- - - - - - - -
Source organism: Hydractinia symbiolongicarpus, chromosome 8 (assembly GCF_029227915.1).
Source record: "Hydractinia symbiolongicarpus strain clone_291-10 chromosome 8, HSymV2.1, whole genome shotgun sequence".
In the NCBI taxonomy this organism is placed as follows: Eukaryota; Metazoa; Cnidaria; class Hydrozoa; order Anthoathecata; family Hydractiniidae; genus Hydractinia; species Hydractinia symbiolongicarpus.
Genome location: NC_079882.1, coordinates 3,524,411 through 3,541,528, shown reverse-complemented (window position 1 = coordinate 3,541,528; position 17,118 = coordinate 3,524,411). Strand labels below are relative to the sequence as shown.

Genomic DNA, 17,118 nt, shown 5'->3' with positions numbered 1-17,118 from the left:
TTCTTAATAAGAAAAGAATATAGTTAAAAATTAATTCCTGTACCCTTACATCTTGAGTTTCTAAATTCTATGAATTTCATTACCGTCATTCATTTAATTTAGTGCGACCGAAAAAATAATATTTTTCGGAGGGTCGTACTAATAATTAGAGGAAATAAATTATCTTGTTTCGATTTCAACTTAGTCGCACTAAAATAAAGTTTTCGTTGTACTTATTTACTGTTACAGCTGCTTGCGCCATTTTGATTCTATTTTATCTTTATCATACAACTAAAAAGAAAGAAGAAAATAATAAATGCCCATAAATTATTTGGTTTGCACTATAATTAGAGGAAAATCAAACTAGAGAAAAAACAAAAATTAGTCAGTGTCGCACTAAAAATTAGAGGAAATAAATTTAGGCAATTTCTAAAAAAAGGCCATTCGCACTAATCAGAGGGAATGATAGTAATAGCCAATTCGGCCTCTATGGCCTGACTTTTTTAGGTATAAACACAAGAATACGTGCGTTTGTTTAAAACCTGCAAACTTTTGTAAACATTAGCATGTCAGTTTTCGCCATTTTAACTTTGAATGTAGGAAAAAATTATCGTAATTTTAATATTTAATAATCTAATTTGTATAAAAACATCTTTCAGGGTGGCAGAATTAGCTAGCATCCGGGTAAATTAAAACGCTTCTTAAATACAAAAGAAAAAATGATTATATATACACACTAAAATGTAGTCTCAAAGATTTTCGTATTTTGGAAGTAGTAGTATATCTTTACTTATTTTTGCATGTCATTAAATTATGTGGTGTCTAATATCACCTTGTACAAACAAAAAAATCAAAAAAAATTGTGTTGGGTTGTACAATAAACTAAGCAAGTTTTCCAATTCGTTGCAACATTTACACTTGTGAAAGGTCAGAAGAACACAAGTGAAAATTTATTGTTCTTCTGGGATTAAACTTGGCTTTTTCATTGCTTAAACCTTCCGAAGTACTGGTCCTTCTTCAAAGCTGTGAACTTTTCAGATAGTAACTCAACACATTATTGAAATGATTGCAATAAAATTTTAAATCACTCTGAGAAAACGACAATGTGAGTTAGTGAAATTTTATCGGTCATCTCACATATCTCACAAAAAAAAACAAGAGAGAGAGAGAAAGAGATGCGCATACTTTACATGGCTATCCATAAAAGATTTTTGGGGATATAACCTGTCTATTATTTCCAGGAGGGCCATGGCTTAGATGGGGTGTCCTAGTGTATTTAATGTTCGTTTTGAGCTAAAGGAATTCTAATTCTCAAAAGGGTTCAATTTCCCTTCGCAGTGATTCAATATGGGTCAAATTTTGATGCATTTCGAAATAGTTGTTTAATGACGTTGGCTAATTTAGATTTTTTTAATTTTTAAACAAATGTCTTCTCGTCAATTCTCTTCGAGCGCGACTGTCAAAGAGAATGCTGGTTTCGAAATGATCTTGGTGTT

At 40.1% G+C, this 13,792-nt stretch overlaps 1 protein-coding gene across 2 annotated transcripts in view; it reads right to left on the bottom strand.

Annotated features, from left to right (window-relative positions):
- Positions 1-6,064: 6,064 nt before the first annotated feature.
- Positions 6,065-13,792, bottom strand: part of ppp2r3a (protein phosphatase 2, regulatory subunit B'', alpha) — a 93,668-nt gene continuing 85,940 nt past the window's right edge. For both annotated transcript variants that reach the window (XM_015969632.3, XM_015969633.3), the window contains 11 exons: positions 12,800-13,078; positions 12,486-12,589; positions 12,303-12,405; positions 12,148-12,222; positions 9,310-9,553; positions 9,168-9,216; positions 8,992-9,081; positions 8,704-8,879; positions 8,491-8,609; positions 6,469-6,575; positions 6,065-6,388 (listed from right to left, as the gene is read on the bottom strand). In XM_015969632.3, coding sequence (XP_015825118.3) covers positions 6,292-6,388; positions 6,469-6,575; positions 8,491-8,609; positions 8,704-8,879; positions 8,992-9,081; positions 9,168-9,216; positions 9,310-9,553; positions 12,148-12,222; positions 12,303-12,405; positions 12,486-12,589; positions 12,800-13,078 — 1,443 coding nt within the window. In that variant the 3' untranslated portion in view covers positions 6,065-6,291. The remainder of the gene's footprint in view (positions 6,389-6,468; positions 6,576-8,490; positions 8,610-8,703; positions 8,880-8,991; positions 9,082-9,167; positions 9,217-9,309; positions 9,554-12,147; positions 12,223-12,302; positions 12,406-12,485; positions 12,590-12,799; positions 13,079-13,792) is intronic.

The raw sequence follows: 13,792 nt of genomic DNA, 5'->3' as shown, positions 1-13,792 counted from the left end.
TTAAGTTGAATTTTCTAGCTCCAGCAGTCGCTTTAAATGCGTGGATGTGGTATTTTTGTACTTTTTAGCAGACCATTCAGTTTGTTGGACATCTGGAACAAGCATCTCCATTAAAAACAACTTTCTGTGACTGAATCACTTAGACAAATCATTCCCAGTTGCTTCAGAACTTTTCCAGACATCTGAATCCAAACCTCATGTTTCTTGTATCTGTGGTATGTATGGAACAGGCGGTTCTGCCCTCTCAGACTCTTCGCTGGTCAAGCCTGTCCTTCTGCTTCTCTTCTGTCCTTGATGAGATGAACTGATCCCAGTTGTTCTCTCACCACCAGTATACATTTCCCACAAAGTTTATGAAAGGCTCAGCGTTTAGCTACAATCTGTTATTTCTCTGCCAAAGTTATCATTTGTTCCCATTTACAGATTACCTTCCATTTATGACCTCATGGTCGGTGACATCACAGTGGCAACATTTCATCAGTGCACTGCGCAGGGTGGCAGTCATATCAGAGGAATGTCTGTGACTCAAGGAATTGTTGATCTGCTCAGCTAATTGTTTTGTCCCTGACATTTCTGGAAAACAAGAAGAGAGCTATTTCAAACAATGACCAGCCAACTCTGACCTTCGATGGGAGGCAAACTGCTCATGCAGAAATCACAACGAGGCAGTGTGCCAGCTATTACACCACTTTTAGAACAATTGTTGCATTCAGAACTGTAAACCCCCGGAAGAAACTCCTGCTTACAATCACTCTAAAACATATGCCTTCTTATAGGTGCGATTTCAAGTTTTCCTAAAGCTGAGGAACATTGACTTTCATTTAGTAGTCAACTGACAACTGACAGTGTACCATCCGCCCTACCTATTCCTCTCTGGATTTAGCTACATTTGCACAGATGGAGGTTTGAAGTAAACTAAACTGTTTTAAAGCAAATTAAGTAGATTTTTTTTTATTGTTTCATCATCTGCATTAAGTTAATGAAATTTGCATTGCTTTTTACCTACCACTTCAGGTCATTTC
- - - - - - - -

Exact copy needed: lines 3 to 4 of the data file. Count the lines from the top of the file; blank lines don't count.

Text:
In the NCBI taxonomy this organism is placed as follows: Eukaryota; Metazoa; Cnidaria; class Hydrozoa; order Anthoathecata; family Hydractiniidae; genus Hydractinia; species Hydractinia symbiolongicarpus.
Genome location: NC_079882.1, coordinates 3,524,411 through 3,541,528, shown reverse-complemented (window position 1 = coordinate 3,541,528; position 17,118 = coordinate 3,524,411). Strand labels below are relative to the sequence as shown.